Though, that said, I do think ideas are changing these days.

Still, you have the chaos/order problem–vastly different perceptions towards the same phenomena. It not only disconnects/distances us from each other by convincing us we’ll never understand each other, it discourages us from even trying because, hey, the internet’s not real so why even bother?

So…. what’s being done about this? Anything?

Yes. Network Effect is a project designed to help interactors understand the underlying humanity of us all in the internet age. The simulation is meant to imitate the flux and overwhelming-ness that is the online sphere but in such a way that you realize how similar and vast we all are in our complexities. How human we all are behind those dark screens. How living. How real. The internet is infinite but so are we.

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Of all the content I was exposed to in my ventures, what struck me most was how the greatest times for posting about grief on Twitter were 7am & 7pm ~~~ It made a part of me throb

Through incorporating outlets like news headlines and Twitter mentions, I think this project was able to inject that personal element online spaces seem to lack in their overall vastness. Mostly, I loved the Twitter commentary and, then, the collections of words most commonly associated with the verbs you explore the site through. I found that an interesting way to, so to speak, order the chaos–through us, usually whispers if that in the cacophonous staccato.

Despite warnings beforehand, I don’t recall feeling frustrated by the time-limit imposed upon my exploration of the site. Many things in my own life right now are running on schedules I only have minimal control over. So, I’m unfortunately used to it.

Not to sound too sentimental, but I think the time limit made me treasure what I discovered more. Like, I appreciated what I was able to get out of the experience–that greater sense of personal connectedness–because there was only so much time to explore and so much content to sift through.

Definitely recommend checking out.

Studio Visit

Honestly, I don’t even know what to say about last week’s studio visit. Howard and Mamie were just full of so much insight that provided such a wealth of rich, meaningful discussion. I could hardly do it justice here.

Particularly, I guess, I enjoyed what Howard had to say about the public sphere–how it can affect public policy and create change because it is the voice of the people. That story he told about the woman who didn’t give up on searching the polling booth’s codes until she cracked it and then how it spread online, forced the polling booth manufacturer to be held accountable, was just amazing. To me, it was such a great example of the potential the public sphere has now that it can operate in an online space.

Check it out! (I will get to Vialogues hopefully soon. It was Shadow Girl’s birthday weekend this past one. I was a little busy. Sorry)

Alchememetrix

(Really, when will Death come??)

Speaking of the public sphere, working with gifs and memes this week helped me come to this realization that memes and gifs are expressions of this/our public voice. Referring especially to the more well-known ones, they have this ability to say something we can immediately understand and connect with. Like it or not, there are lots of gifs and memes out there that are meaningful to the public audience. That have impact.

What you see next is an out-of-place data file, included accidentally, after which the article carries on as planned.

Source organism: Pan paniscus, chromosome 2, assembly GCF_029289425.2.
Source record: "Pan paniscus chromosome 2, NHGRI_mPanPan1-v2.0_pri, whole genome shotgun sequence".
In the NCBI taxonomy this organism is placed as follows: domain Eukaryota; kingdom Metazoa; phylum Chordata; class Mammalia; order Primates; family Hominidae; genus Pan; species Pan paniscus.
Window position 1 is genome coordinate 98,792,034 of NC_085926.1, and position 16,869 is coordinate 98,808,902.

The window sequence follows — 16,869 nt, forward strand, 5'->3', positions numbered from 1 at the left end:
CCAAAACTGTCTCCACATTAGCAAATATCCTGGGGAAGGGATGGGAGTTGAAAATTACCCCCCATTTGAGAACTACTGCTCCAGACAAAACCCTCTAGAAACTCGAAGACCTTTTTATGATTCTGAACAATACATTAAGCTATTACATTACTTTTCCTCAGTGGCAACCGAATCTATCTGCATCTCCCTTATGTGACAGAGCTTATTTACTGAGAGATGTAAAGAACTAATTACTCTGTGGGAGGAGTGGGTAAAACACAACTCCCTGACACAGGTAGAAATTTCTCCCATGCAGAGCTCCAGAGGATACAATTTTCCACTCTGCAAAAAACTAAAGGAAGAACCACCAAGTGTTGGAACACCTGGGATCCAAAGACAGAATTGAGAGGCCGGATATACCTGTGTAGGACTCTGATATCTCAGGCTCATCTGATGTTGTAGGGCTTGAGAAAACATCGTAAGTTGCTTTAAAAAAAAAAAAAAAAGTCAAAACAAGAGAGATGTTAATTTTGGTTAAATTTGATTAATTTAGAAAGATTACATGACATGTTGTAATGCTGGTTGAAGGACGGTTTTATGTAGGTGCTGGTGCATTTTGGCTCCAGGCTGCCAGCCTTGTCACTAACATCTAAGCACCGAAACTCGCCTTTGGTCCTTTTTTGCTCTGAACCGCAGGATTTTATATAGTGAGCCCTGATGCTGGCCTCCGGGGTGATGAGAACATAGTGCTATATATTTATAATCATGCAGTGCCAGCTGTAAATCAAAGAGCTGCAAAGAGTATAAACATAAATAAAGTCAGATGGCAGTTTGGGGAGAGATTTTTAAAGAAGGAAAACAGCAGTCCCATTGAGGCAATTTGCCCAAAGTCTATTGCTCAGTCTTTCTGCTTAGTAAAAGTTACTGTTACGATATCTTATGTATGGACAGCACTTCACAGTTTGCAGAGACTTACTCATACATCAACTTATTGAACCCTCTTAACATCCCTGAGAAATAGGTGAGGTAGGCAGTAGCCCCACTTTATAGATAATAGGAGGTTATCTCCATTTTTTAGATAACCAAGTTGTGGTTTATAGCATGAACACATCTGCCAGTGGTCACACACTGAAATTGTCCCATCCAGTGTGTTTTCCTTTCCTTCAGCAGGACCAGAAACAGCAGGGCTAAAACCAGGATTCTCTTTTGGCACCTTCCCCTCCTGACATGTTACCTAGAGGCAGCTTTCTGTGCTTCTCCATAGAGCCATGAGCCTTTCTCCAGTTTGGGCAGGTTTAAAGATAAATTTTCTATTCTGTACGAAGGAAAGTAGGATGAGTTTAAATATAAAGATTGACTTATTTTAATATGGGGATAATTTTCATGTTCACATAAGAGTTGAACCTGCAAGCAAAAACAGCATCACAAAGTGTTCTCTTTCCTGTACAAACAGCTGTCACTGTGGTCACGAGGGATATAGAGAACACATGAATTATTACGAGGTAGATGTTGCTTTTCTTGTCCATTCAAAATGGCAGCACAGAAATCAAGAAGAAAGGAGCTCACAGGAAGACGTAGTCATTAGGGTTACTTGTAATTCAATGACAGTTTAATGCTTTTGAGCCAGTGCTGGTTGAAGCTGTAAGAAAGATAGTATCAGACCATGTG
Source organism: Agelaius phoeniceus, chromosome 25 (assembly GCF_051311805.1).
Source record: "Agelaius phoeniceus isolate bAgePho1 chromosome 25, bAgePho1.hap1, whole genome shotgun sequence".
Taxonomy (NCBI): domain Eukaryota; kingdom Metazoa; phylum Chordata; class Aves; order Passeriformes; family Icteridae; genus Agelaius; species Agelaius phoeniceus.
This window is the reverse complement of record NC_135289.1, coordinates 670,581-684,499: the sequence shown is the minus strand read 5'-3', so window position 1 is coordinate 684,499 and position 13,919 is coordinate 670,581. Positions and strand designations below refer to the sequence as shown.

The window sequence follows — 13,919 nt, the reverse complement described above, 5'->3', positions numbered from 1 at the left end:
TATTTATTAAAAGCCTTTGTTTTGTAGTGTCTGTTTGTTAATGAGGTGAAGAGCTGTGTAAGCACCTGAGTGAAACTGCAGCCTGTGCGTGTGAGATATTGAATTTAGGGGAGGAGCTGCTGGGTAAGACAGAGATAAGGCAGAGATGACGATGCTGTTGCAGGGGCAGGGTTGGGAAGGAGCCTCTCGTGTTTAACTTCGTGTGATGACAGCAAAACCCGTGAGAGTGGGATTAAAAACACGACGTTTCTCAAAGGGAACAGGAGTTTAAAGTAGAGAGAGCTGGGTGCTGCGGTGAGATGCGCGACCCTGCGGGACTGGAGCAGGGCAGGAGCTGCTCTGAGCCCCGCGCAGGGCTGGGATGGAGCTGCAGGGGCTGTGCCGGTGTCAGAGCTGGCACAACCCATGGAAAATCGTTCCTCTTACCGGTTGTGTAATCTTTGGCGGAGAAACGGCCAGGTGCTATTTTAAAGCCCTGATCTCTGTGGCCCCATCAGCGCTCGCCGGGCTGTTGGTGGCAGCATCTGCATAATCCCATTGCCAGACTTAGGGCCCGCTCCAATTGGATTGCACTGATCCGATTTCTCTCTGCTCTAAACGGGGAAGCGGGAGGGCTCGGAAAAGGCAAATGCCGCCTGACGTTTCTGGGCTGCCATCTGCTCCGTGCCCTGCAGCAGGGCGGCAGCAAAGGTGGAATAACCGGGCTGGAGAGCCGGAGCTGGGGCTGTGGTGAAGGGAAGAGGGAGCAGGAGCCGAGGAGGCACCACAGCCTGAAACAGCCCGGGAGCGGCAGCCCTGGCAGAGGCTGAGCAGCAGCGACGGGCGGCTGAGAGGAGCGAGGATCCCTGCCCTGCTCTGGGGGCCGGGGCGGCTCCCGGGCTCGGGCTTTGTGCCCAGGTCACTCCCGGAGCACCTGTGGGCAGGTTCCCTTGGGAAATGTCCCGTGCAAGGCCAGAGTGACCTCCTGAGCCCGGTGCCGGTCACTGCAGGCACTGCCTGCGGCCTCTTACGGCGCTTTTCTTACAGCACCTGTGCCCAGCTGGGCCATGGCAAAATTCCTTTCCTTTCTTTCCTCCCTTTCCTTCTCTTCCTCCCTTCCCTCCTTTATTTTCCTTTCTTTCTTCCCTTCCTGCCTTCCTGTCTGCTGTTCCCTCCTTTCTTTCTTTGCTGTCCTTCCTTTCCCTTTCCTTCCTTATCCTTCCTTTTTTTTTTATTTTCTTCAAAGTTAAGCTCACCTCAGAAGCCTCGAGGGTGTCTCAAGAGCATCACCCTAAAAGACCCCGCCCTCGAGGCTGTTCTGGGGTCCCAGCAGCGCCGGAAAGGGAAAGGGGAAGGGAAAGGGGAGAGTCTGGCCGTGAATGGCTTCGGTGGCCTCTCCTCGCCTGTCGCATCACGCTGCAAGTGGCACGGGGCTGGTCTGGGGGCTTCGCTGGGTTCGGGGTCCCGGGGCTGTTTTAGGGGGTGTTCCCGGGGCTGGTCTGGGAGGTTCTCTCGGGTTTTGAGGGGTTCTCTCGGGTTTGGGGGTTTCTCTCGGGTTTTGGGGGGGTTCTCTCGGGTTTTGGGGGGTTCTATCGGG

We relate to them! They make us laugh! Provide an outlet to express frustrations or to reveal absurdity. (Read more about that here.)

Honestly, there is a kind of reveling in the chaos that memes and gifs engage in. But, also, a kind of ordering of it–putting it into a recognizable context with equally recognizable implications.

At least, I felt like that was the case while I was creating my memes and gifs this week. Maybe someone else did, too?

Creative Enterprise (aka Vanity Role)

This week, the third installment in my Living Dead Girl series–inspired by this tweet— went up. It’s about Necromancers, Reapers, and death 🙂 Ghosts and mythos and magic abound. So, totally feel free to check it out and let me know how you’re feeling it.

Part I, Part II~~~

My other stories so far include:

Bone Girl (personal fave so far~~ it’s about ritual/serial murder ad implied cannabilism–my faves ^.^ no, really, I’m working on a project for another course about ritualistic cannibalism~~)

Bone Girl .V (prequel crafted from out blackout poetry exercise~~ more murder 😉

Wasteland Girl (Check the comments section, too, on this one! ~~~also, some murder… I’m sensing a pattern….)

It Will Be Satisfied (The Dead will get what they want through, you guessed it, murder! oooooohhhhhhhh)

(All can be found under the Killing It tag–haha [I think I’m funny]–and you can find a list of frequently used tags in the navigation bar at the bottom of this page. Just click the little “Up” arrow in the right-hand corner.)

All loosely networked narratives, I know, but lots of fun I think 🙂 ‘Sides, we’re all readers and writers at heart, right? Hope you enjoy~~~

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Final Thoughts

This week, I think I received some valuable insight on how to navigate online spaces more meaningfully. To navigate the chaos. To see chaos as something that can be cherished instead of spurned. Hopefully, I can keep that in mind when I go wandering on the web. The internet could definitely use more acceptance. More appreciative practice all around. The public sphere certainly needs a constant influx of new voices in order to remain healthy and effectively functional.

As for sense vs. nonsense, does it matter? Think the answer to that question says more about you and your context than it does about either of those notions.

Links

Daily Digital Alchemies

Video I find compelling when it comes to thinking about truth, the public sphere, and online spaces

Catch you on the flip side!